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“Augustine on the nature of the Sacrament of the Eucharist”
Sermon 272, Latin text with English translation
Click here to read at earlychurchtexts.com in the original Latin (with dictionary lookup links). The English translation below is from the NPNF series.
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What you see on God's altar, you've already observed during the night that
has now ended. But you've heard nothing about just what it might be, or what it
might mean, or what great thing it might be said to symbolize. For what you see
is simply bread and a cup - this is the information your eyes report. But your
faith demands far subtler insight: the bread is Christ's body, the cup is
Christ's blood. Faith can grasp the fundamentals quickly, succinctly, yet it
hungers for a fuller account of the matter. As the prophet says, "Unless you
believe, you will not understand." [Is. 7.9; Septuagint] So you can say to me,
"You urged us to believe; now explain, so we can understand." Inside each of
you, thoughts like these are rising: "Our Lord Jesus Christ, we know the source
of his flesh; he took it from the virgin Mary. Like any infant, he was nursed
and nourished; he grew; became a youngster; suffered persecution from his own
people. To the wood he was nailed; on the wood he died; from the wood, his body
was taken down and buried. On the third day (as he willed) he rose; he ascended
bodily into heaven whence he will come to judge the living and the dead. There
he dwells even now, seated at God's right. So how can bread be his body? And
what about the cup? How can it (or what it contains) be his blood?" My friends,
these realities are called sacraments because in them one thing is seen, while
another is grasped. What is seen is a mere physical likeness; what is grasped
bears spiritual fruit. So now, if you want to understand the body of Christ,
listen to the Apostle Paul speaking to the faithful: "You are the body of
Christ, member for member." [1 Cor. 12.27] If you, therefore, are Christ's body
and members, it is your own mystery that is placed on the Lord's table! It is
your own mystery that you are receiving! You are saying "Amen" to what you are:
your response is a personal signature, affirming your faith. When you hear "The
body of Christ", you reply "Amen." Be a member of Christ's body, then, so that
your "Amen" may ring true! But what role does the bread play? We have no theory
of our own to propose here; listen, instead, to what Paul says about this
sacrament: "The bread is one, and we, though many, are one body." [1 Cor. 10.17]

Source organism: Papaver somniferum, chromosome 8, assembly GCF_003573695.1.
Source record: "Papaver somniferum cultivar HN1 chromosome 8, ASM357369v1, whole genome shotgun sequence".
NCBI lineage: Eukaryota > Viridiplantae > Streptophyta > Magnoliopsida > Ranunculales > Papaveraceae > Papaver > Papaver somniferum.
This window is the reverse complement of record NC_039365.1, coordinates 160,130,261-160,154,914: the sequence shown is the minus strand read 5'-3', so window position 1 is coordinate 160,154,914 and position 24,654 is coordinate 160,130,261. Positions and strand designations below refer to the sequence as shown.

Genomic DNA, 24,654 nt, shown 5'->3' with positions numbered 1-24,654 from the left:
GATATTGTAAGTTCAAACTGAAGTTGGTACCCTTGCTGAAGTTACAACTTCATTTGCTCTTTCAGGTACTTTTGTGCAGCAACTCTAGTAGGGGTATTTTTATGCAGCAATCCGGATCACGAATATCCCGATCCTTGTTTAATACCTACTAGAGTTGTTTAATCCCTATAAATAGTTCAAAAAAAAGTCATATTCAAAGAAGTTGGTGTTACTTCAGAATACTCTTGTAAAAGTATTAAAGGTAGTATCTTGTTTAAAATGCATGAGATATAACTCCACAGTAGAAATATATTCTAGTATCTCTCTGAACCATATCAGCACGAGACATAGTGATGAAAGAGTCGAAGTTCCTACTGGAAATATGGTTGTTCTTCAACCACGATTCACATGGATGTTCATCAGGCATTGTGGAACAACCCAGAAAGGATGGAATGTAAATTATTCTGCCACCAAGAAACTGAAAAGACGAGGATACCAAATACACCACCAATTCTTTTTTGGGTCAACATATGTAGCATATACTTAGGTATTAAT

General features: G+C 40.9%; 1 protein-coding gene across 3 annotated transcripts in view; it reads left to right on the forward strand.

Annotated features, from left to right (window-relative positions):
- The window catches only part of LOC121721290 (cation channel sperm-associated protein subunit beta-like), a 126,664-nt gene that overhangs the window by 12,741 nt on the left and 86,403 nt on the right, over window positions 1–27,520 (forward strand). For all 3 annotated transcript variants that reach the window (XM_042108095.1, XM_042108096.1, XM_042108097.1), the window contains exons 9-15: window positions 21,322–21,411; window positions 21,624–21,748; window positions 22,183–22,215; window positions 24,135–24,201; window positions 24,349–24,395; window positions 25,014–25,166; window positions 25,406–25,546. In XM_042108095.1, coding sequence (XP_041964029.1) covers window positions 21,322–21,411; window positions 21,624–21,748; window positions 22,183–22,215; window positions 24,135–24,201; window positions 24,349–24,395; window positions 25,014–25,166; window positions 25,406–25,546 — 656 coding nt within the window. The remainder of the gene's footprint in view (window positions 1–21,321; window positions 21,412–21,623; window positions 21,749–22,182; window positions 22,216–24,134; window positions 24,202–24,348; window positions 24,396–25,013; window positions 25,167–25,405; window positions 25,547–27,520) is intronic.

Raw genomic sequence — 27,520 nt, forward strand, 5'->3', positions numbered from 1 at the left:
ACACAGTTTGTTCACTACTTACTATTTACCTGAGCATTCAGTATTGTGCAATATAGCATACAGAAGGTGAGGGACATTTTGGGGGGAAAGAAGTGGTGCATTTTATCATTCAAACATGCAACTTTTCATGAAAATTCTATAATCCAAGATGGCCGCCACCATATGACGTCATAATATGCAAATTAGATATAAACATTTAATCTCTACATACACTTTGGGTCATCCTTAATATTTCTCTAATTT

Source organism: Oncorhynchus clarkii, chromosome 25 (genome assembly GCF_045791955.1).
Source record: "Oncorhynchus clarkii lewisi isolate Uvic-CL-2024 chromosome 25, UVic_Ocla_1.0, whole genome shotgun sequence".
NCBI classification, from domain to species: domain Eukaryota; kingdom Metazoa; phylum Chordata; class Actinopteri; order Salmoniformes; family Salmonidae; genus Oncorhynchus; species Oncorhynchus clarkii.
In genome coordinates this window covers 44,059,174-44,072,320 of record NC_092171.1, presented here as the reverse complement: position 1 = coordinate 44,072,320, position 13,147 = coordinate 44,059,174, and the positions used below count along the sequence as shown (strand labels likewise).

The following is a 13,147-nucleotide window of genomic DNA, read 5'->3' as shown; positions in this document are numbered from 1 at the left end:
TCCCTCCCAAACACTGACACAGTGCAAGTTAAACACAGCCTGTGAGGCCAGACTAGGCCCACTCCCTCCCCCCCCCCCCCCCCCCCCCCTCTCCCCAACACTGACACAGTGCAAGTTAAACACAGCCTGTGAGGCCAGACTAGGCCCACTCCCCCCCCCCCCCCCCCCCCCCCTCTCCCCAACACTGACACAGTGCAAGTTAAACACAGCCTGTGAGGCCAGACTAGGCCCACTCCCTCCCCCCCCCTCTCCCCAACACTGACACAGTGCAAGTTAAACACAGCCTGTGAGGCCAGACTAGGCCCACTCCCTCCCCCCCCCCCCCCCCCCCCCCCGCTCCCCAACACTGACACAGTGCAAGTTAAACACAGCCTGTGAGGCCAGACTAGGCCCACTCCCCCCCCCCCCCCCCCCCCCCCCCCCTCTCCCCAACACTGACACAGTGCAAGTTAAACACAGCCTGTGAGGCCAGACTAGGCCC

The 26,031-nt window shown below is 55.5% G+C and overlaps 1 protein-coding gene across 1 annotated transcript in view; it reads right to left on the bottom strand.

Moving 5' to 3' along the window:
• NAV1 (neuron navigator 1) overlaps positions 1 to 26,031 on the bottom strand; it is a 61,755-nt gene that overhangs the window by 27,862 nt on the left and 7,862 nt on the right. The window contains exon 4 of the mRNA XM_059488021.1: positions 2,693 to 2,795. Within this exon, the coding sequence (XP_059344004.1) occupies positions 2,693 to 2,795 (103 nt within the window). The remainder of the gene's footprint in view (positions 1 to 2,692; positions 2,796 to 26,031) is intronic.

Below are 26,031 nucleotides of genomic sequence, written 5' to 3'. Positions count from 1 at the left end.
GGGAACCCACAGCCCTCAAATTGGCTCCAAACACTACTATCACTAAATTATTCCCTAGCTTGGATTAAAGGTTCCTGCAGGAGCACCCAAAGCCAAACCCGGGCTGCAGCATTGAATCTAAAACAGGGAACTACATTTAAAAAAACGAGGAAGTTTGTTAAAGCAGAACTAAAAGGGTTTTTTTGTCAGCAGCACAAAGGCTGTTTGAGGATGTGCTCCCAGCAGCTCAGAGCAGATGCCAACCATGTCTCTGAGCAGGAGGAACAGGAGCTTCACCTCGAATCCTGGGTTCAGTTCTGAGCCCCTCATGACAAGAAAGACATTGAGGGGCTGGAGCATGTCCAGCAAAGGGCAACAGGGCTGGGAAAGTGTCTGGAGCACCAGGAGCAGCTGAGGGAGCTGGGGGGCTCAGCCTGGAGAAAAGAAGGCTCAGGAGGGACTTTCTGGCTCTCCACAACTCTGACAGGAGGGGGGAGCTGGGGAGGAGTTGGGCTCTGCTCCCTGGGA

Understand and rejoice: unity, truth, faithfulness, love. "One bread," he says.
What is this one bread? Is it not the "one body," formed from many? Remember:
bread doesn't come from a single grain, but from many. When you received
exorcism, you were "ground." When you were baptized, you were "leavened." When
you received the fire of the Holy Spirit, you were "baked." Be what you see;
receive what you are. This is what Paul is saying about the bread. So too, what
we are to understand about the cup is similar and requires little explanation.
In the visible object of bread, many grains are gathered into one just as the
faithful (so Scripture says) form "a single heart and mind in God" [Acts 4.32].
And thus it is with the wine. Remember, friends, how wine is made. Individual
grapes hang together in a bunch, but the juice from them all is mingled to
become a single brew. This is the image chosen by Christ our Lord to show how,
at his own table, the mystery of our unity and peace is solemnly consecrated.
All who fail to keep the bond of peace after entering this mystery receive not a
sacrament that benefits them, but an indictment that condemns them. So let us
give God our sincere and deepest gratitude, and, as far as human weakness will
permit, let us turn to the Lord with pure hearts. With all our strength, let us
seek God's singular mercy, for then the Divine Goodness will surely hear our
prayers. God's power will drive the Evil One from our acts and thoughts; it will
deepen our faith, govern our minds, grant us holy thoughts, and lead us,
finally, to share the divine happiness through God's own son Jesus Christ. Amen!
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original Latin text
The Body of Christ
The Blood of Christ
Patrologiae Latinae Cursus Completus
quia in eis aliud videtur, aliud intelligitur. Quod videtur, speciem habet corporalem, quod intelligitur, fructum habet spiritualem.
My friends, these realities are called sacraments because in
them one thing is seen, while another is grasped. What is seen is
a mere physical likeness; what is grasped bears spiritual fruit.
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